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July is Disability Pride Month. It’s been 32 years since the Americans with Disabilities Act (ADA) was passed to prohibit discrimination against people with disabilities.
Reflecting on this, I recall how my entire life has been shaped by a person with a disability. My cousin, Olin George Holley Jr. – known in our small town of Greenville simply as “O.G.” – was paraplegic and spent most of his life in a wheelchair.
At the age of 16 “O.G.” was in an automobile accident, suffering a broken back and a severe spinal cord injury. In those days, that was like a death sentence. To say his future looked bleak was a vast understatement.
He was told he would never walk again and that he would have little, if any, life at all. Some of that diagnosis was correct. He never walked again, but his life was anything but bleak.
O.G. wasn’t able to complete high school, but he continued to educate himself. We don’t know how he did it, but a former athlete and lover of sports, he became the lead sportswriter for “The Greenville Advocate,” the sports announcer for the high school football team, the statistician for the city baseball league, and was elected as a Greenville city councilman.
How did he do all that? With great humility, a great sense of humor and a smile on his face.
Back then, there were no ADA laws or accommodations – no ramps, elevators, etc. When he would arrive at ball games, gentlemen would pick him up and carry him up the stairs to the press box for the game. They would carry him down after the game to his car, which was fitted with hand gears so he could drive.
It was riding around doing door-to-door campaigning with “O.G.” that I got my first taste of politics. I loved the campaign and election process. It was a great education watching him represent his constituents.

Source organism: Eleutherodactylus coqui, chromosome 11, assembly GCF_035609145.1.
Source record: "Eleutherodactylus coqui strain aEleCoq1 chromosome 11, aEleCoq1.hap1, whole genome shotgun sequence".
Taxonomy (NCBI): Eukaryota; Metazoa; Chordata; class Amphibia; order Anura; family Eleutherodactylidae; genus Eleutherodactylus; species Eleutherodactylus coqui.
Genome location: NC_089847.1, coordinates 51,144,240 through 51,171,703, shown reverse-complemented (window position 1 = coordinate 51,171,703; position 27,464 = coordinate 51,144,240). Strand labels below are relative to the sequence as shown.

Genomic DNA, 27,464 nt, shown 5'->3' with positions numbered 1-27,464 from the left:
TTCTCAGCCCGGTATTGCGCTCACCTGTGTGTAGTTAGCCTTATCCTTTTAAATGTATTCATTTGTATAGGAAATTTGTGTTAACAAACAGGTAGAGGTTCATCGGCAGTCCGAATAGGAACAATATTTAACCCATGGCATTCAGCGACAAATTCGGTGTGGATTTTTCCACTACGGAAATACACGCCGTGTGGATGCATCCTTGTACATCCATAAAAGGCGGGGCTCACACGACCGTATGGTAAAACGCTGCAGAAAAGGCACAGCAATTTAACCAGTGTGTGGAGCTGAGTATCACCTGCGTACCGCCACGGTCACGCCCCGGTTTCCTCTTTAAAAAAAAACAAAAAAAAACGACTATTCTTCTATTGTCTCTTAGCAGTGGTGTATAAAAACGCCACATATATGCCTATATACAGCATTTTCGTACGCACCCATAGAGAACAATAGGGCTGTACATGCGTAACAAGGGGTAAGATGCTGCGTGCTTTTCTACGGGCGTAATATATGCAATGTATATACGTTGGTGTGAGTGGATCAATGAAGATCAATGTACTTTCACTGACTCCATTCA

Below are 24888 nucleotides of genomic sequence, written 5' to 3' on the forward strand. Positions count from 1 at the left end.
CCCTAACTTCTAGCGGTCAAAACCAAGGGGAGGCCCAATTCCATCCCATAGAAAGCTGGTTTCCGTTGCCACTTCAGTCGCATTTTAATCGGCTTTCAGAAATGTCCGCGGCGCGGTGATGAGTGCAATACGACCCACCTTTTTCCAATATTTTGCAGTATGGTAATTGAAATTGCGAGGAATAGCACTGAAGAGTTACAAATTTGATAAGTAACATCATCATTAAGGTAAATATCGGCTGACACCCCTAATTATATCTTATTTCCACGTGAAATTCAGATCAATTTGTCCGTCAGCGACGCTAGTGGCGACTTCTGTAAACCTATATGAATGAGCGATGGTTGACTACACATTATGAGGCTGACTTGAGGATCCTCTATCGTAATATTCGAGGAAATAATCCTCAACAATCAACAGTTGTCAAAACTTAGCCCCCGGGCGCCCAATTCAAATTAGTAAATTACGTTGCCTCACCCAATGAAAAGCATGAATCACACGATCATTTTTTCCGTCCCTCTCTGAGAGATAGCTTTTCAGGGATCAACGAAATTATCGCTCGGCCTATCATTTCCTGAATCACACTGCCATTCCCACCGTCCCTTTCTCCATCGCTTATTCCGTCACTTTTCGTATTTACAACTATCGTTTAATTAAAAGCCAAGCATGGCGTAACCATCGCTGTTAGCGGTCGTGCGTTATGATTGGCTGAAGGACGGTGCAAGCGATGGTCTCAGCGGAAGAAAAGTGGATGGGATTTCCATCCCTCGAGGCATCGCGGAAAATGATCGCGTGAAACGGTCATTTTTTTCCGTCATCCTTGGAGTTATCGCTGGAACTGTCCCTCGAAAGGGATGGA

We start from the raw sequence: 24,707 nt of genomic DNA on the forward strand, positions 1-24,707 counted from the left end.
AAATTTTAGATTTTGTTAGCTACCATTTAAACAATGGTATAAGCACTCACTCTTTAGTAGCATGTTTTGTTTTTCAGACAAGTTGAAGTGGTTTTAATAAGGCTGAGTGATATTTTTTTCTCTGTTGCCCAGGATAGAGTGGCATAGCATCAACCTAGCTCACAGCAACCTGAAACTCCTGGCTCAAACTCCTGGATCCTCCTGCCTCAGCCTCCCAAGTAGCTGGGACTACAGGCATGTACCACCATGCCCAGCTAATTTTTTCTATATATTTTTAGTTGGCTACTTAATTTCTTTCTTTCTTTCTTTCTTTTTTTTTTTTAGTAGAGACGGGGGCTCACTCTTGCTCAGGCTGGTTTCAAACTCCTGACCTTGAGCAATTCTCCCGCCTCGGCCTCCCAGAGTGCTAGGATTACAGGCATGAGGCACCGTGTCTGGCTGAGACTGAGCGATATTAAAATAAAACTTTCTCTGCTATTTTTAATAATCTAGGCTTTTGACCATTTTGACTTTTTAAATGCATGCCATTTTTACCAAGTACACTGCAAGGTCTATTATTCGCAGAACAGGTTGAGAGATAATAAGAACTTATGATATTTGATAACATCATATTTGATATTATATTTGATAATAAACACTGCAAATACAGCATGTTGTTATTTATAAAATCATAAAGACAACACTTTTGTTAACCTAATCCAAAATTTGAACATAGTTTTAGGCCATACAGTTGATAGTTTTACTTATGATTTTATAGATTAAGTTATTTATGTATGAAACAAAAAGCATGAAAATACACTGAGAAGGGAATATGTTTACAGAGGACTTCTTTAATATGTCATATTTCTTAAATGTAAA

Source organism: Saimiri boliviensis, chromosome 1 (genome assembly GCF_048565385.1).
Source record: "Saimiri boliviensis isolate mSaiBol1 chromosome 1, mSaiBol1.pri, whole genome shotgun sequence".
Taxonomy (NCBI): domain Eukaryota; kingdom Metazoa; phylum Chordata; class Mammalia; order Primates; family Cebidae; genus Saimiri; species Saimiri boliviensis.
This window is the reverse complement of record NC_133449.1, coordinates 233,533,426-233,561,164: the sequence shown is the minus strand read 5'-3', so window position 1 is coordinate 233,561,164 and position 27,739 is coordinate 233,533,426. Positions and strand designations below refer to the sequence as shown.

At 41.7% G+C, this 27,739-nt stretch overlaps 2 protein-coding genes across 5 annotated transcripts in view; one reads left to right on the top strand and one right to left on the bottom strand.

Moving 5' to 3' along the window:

There was no sign of disability in the way he served, wrote, treated people, or the way he expected to be treated. He was as normal as one could be.
He taught me to campaign, to keep baseball books and to umpire Little League and girls’ softball games for extra money during summers. There is no doubt that a large part of why I have committed much of my life to public service has been because of “O.G.” Holley, though it was unbeknownst to me at the time.
What he taught me most of all is there is great ability in disability. I never once heard him complain. He never once hinted of giving in or giving up.
He lived his life to the fullest and poured himself into others and into the community in a way that was honorable and good. He used his disability to help teach others and show others that life can be better because someone with a disability was in it.
Truly there is pride in people with disabilities, and the fact that there are laws to protect and assist them, and make their lives easier and more productive, is something we can all take pride in.